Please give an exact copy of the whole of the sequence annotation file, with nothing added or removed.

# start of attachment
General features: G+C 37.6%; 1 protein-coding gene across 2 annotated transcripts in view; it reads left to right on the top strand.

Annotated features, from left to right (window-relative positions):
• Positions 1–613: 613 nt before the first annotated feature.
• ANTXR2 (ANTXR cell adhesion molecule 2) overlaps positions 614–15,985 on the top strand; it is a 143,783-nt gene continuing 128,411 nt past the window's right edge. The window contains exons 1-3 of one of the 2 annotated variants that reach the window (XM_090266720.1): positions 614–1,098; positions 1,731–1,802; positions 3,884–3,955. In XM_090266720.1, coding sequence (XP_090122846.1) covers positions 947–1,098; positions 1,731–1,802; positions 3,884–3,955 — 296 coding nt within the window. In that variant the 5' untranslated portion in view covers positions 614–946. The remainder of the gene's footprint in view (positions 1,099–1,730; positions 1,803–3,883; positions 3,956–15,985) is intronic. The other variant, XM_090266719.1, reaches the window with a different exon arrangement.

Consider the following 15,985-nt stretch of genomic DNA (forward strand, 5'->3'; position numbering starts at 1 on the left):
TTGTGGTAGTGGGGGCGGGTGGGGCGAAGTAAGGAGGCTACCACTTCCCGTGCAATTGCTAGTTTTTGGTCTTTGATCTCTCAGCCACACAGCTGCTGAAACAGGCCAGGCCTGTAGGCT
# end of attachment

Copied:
General features: G+C 37.6%; 1 protein-coding gene across 2 annotated transcripts in view; it reads left to right on the top strand.

Annotated features, from left to right (window-relative positions):
• Positions 1–613: 613 nt before the first annotated feature.
• ANTXR2 (ANTXR cell adhesion molecule 2) overlaps positions 614–15,985 on the top strand; it is a 143,783-nt gene continuing 128,411 nt past the window's right edge. The window contains exons 1-3 of one of the 2 annotated variants that reach the window (XM_090266720.1): positions 614–1,098; positions 1,731–1,802; positions 3,884–3,955. In XM_090266720.1, coding sequence (XP_090122846.1) covers positions 947–1,098; positions 1,731–1,802; positions 3,884–3,955 — 296 coding nt within the window. In that variant the 5' untranslated portion in view covers positions 614–946. The remainder of the gene's footprint in view (positions 1,099–1,730; positions 1,803–3,883; positions 3,956–15,985) is intronic. The other variant, XM_090266719.1, reaches the window with a different exon arrangement.

Consider the following 15,985-nt stretch of genomic DNA (forward strand, 5'->3'; position numbering starts at 1 on the left):
TTGTGGTAGTGGGGGCGGGTGGGGCGAAGTAAGGAGGCTACCACTTCCCGTGCAATTGCTAGTTTTTGGTCTTTGATCTCTCAGCCACACAGCTGCTGAAACAGGCCAGGCCTGTAGGCT